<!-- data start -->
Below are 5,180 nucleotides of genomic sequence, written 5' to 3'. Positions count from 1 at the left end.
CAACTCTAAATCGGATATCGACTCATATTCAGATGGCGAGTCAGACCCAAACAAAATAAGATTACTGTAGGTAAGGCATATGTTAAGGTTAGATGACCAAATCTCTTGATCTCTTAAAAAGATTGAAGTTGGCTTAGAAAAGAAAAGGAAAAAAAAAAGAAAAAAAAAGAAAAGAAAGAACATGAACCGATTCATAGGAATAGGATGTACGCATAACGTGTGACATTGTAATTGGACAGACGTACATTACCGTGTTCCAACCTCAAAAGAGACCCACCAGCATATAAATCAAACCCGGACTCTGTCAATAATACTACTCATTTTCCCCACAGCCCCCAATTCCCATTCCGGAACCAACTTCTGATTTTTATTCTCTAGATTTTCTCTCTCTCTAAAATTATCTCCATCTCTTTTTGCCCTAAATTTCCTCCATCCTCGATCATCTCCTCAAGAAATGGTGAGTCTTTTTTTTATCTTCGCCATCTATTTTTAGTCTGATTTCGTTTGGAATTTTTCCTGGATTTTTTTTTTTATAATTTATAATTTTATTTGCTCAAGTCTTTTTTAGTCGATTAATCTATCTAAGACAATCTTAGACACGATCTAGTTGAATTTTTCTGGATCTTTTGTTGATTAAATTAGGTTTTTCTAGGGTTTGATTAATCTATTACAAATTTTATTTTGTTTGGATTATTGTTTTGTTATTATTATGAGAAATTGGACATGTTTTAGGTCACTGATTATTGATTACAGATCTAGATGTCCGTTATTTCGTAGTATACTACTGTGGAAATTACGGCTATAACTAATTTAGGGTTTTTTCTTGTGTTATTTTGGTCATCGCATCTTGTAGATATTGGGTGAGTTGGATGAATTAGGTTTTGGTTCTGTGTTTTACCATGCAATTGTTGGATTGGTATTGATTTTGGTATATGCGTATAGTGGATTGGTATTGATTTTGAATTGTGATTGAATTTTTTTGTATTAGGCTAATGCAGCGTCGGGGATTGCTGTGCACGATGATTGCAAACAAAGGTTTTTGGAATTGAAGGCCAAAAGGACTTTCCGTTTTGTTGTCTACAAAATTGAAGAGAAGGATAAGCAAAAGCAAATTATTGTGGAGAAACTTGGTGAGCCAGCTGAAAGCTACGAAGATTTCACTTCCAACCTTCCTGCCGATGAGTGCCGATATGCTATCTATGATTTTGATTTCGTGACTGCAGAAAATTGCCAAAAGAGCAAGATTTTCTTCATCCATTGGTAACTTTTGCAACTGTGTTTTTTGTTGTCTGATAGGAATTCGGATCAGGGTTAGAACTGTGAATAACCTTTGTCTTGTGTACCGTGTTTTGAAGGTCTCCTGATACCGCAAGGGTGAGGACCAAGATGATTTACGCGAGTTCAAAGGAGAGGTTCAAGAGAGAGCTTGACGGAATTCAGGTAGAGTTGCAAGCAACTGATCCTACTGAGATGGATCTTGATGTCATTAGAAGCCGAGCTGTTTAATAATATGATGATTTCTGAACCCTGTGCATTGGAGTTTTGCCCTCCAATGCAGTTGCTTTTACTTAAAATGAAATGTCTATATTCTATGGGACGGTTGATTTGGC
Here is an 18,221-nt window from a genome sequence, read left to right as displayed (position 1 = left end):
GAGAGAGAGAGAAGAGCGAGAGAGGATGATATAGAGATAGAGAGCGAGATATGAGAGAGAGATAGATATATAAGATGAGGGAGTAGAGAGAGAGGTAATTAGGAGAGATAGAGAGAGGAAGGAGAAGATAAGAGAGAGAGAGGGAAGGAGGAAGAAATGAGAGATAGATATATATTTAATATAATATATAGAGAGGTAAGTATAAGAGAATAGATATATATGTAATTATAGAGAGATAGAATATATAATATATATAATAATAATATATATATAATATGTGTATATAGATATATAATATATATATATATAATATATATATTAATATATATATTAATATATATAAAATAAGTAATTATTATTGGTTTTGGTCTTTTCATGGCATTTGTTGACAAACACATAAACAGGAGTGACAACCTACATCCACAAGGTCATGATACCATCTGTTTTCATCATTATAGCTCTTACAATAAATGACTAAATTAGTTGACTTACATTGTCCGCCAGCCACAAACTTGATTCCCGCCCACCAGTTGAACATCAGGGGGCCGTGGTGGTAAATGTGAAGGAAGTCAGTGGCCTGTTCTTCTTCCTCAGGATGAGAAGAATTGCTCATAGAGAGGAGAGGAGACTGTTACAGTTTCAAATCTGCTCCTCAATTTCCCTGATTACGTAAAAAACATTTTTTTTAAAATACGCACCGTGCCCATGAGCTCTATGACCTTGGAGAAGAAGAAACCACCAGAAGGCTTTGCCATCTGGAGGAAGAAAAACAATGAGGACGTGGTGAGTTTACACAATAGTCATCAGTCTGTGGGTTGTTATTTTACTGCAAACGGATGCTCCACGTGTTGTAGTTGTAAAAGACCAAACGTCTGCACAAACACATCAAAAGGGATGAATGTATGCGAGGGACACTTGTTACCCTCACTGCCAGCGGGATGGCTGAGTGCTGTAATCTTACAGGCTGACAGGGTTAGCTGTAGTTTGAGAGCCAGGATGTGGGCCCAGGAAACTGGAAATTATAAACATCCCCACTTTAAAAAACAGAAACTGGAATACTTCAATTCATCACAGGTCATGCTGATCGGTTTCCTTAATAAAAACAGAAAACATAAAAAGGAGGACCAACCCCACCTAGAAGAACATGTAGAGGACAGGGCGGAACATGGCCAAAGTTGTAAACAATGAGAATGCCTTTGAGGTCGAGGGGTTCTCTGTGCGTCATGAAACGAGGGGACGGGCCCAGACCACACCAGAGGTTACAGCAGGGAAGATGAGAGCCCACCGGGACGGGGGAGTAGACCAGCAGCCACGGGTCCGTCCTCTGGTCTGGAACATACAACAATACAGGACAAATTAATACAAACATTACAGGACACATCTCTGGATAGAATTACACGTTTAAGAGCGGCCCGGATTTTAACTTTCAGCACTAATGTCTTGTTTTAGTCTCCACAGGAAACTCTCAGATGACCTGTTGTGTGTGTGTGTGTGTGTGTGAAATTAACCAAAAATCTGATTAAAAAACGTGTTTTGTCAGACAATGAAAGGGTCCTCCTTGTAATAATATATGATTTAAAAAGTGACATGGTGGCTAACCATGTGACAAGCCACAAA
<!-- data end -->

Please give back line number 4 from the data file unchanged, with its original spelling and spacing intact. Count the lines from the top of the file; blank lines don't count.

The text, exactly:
GAGAGAGAGAGAAGAGCGAGAGAGGATGATATAGAGATAGAGAGCGAGATATGAGAGAGAGATAGATATATAAGATGAGGGAGTAGAGAGAGAGGTAATTAGGAGAGATAGAGAGAGGAAGGAGAAGATAAGAGAGAGAGAGGGAAGGAGGAAGAAATGAGAGATAGATATATATTTAATATAATATATAGAGAGGTAAGTATAAGAGAATAGATATATATGTAATTATAGAGAGATAGAATATATAATATATATAATAATAATATATATATAATATGTGTATATAGATATATAATATATATATATATAATATATATATTAATATATATATTAATATATATAAAATAAGTAATTATTATTGGTTTTGGTCTTTTCATGGCATTTGTTGACAAACACATAAACAGGAGTGACAACCTACATCCACAAGGTCATGATACCATCTGTTTTCATCATTATAGCTCTTACAATAAATGACTAAATTAGTTGACTTACATTGTCCGCCAGCCACAAACTTGATTCCCGCCCACCAGTTGAACATCAGGGGGCCGTGGTGGTAAATGTGAAGGAAGTCAGTGGCCTGTTCTTCTTCCTCAGGATGAGAAGAATTGCTCATAGAGAGGAGAGGAGACTGTTACAGTTTCAAATCTGCTCCTCAATTTCCCTGATTACGTAAAAAACATTTTTTTTAAAATACGCACCGTGCCCATGAGCTCTATGACCTTGGAGAAGAAGAAACCACCAGAAGGCTTTGCCATCTGGAGGAAGAAAAACAATGAGGACGTGGTGAGTTTACACAATAGTCATCAGTCTGTGGGTTGTTATTTTACTGCAAACGGATGCTCCACGTGTTGTAGTTGTAAAAGACCAAACGTCTGCACAAACACATCAAAAGGGATGAATGTATGCGAGGGACACTTGTTACCCTCACTGCCAGCGGGATGGCTGAGTGCTGTAATCTTACAGGCTGACAGGGTTAGCTGTAGTTTGAGAGCCAGGATGTGGGCCCAGGAAACTGGAAATTATAAACATCCCCACTTTAAAAAACAGAAACTGGAATACTTCAATTCATCACAGGTCATGCTGATCGGTTTCCTTAATAAAAACAGAAAACATAAAAAGGAGGACCAACCCCACCTAGAAGAACATGTAGAGGACAGGGCGGAACATGGCCAAAGTTGTAAACAATGAGAATGCCTTTGAGGTCGAGGGGTTCTCTGTGCGTCATGAAACGAGGGGACGGGCCCAGACCACACCAGAGGTTACAGCAGGGAAGATGAGAGCCCACCGGGACGGGGGAGTAGACCAGCAGCCACGGGTCCGTCCTCTGGTCTGGAACATACAACAATACAGGACAAATTAATACAAACATTACAGGACACATCTCTGGATAGAATTACACGTTTAAGAGCGGCCCGGATTTTAACTTTCAGCACTAATGTCTTGTTTTAGTCTCCACAGGAAACTCTCAGATGACCTGTTGTGTGTGTGTGTGTGTGTGTGAAATTAACCAAAAATCTGATTAAAAAACGTGTTTTGTCAGACAATGAAAGGGTCCTCCTTGTAATAATATATGATTTAAAAAGTGACATGGTGGCTAACCATGTGACAAGCCACAAA